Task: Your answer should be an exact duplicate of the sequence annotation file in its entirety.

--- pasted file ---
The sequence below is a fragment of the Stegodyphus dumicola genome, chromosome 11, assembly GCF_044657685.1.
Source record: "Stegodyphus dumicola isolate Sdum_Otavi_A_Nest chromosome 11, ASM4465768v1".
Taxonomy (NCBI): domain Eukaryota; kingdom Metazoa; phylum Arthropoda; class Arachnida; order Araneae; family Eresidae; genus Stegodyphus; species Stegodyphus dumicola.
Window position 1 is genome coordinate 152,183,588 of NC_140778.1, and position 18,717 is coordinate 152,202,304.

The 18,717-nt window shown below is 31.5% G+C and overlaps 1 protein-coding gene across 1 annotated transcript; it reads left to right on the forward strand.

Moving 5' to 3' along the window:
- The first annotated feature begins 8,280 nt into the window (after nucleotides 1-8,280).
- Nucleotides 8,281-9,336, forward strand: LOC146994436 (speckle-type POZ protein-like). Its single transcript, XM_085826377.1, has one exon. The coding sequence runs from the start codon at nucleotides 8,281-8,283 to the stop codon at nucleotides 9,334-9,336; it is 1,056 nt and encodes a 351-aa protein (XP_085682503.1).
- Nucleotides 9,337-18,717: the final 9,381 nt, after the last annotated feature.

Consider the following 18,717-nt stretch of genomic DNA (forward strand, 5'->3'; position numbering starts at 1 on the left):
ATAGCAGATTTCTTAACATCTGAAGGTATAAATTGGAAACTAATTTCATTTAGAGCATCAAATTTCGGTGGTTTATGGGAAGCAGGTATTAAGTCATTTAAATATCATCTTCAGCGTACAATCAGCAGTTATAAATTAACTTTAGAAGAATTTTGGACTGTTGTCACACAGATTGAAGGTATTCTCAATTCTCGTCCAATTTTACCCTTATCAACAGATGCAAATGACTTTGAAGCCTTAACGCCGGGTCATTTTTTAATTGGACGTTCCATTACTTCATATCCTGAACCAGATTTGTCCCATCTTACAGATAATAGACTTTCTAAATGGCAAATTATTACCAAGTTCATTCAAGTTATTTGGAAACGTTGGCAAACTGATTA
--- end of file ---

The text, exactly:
The sequence below is a fragment of the Stegodyphus dumicola genome, chromosome 11, assembly GCF_044657685.1.
Source record: "Stegodyphus dumicola isolate Sdum_Otavi_A_Nest chromosome 11, ASM4465768v1".
Taxonomy (NCBI): domain Eukaryota; kingdom Metazoa; phylum Arthropoda; class Arachnida; order Araneae; family Eresidae; genus Stegodyphus; species Stegodyphus dumicola.
Window position 1 is genome coordinate 152,183,588 of NC_140778.1, and position 18,717 is coordinate 152,202,304.

The 18,717-nt window shown below is 31.5% G+C and overlaps 1 protein-coding gene across 1 annotated transcript; it reads left to right on the forward strand.

Moving 5' to 3' along the window:
- The first annotated feature begins 8,280 nt into the window (after nucleotides 1-8,280).
- Nucleotides 8,281-9,336, forward strand: LOC146994436 (speckle-type POZ protein-like). Its single transcript, XM_085826377.1, has one exon. The coding sequence runs from the start codon at nucleotides 8,281-8,283 to the stop codon at nucleotides 9,334-9,336; it is 1,056 nt and encodes a 351-aa protein (XP_085682503.1).
- Nucleotides 9,337-18,717: the final 9,381 nt, after the last annotated feature.

Consider the following 18,717-nt stretch of genomic DNA (forward strand, 5'->3'; position numbering starts at 1 on the left):
ATAGCAGATTTCTTAACATCTGAAGGTATAAATTGGAAACTAATTTCATTTAGAGCATCAAATTTCGGTGGTTTATGGGAAGCAGGTATTAAGTCATTTAAATATCATCTTCAGCGTACAATCAGCAGTTATAAATTAACTTTAGAAGAATTTTGGACTGTTGTCACACAGATTGAAGGTATTCTCAATTCTCGTCCAATTTTACCCTTATCAACAGATGCAAATGACTTTGAAGCCTTAACGCCGGGTCATTTTTTAATTGGACGTTCCATTACTTCATATCCTGAACCAGATTTGTCCCATCTTACAGATAATAGACTTTCTAAATGGCAAATTATTACCAAGTTCATTCAAGTTATTTGGAAACGTTGGCAAACTGATTA